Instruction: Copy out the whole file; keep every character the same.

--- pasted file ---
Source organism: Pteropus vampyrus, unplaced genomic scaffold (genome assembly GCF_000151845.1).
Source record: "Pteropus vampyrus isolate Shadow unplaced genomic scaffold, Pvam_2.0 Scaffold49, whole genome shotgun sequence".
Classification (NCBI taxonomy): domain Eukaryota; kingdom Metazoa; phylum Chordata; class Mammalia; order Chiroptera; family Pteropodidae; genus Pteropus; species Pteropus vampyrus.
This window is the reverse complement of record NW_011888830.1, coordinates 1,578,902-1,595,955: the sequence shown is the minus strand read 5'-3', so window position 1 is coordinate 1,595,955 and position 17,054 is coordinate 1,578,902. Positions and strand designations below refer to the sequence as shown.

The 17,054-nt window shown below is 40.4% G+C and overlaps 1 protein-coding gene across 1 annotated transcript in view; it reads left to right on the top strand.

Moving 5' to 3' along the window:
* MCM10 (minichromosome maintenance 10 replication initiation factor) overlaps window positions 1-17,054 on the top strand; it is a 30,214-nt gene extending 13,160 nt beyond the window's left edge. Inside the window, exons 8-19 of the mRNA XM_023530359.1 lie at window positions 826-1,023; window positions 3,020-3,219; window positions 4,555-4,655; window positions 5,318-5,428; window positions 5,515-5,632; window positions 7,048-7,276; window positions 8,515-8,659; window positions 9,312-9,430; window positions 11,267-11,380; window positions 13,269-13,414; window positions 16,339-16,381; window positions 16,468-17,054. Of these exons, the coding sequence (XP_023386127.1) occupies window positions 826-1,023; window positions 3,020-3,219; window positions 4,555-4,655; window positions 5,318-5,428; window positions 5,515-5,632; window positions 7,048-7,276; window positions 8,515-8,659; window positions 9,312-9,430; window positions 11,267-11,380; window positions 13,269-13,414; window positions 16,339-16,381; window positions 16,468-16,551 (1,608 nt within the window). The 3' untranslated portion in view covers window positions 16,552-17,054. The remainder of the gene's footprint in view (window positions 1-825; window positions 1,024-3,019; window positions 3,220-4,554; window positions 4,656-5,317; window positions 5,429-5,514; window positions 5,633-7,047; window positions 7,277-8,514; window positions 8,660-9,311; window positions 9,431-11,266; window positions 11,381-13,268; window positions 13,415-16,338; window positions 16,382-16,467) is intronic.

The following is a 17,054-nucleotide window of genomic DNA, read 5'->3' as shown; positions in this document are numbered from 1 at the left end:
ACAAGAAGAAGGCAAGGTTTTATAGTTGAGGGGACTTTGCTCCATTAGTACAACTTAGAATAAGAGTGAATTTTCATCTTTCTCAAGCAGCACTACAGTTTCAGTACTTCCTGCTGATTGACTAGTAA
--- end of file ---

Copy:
Source organism: Pteropus vampyrus, unplaced genomic scaffold (genome assembly GCF_000151845.1).
Source record: "Pteropus vampyrus isolate Shadow unplaced genomic scaffold, Pvam_2.0 Scaffold49, whole genome shotgun sequence".
Classification (NCBI taxonomy): domain Eukaryota; kingdom Metazoa; phylum Chordata; class Mammalia; order Chiroptera; family Pteropodidae; genus Pteropus; species Pteropus vampyrus.
This window is the reverse complement of record NW_011888830.1, coordinates 1,578,902-1,595,955: the sequence shown is the minus strand read 5'-3', so window position 1 is coordinate 1,595,955 and position 17,054 is coordinate 1,578,902. Positions and strand designations below refer to the sequence as shown.

The 17,054-nt window shown below is 40.4% G+C and overlaps 1 protein-coding gene across 1 annotated transcript in view; it reads left to right on the top strand.

Moving 5' to 3' along the window:
* MCM10 (minichromosome maintenance 10 replication initiation factor) overlaps window positions 1-17,054 on the top strand; it is a 30,214-nt gene extending 13,160 nt beyond the window's left edge. Inside the window, exons 8-19 of the mRNA XM_023530359.1 lie at window positions 826-1,023; window positions 3,020-3,219; window positions 4,555-4,655; window positions 5,318-5,428; window positions 5,515-5,632; window positions 7,048-7,276; window positions 8,515-8,659; window positions 9,312-9,430; window positions 11,267-11,380; window positions 13,269-13,414; window positions 16,339-16,381; window positions 16,468-17,054. Of these exons, the coding sequence (XP_023386127.1) occupies window positions 826-1,023; window positions 3,020-3,219; window positions 4,555-4,655; window positions 5,318-5,428; window positions 5,515-5,632; window positions 7,048-7,276; window positions 8,515-8,659; window positions 9,312-9,430; window positions 11,267-11,380; window positions 13,269-13,414; window positions 16,339-16,381; window positions 16,468-16,551 (1,608 nt within the window). The 3' untranslated portion in view covers window positions 16,552-17,054. The remainder of the gene's footprint in view (window positions 1-825; window positions 1,024-3,019; window positions 3,220-4,554; window positions 4,656-5,317; window positions 5,429-5,514; window positions 5,633-7,047; window positions 7,277-8,514; window positions 8,660-9,311; window positions 9,431-11,266; window positions 11,381-13,268; window positions 13,415-16,338; window positions 16,382-16,467) is intronic.

The following is a 17,054-nucleotide window of genomic DNA, read 5'->3' as shown; positions in this document are numbered from 1 at the left end:
ACAAGAAGAAGGCAAGGTTTTATAGTTGAGGGGACTTTGCTCCATTAGTACAACTTAGAATAAGAGTGAATTTTCATCTTTCTCAAGCAGCACTACAGTTTCAGTACTTCCTGCTGATTGACTAGTAA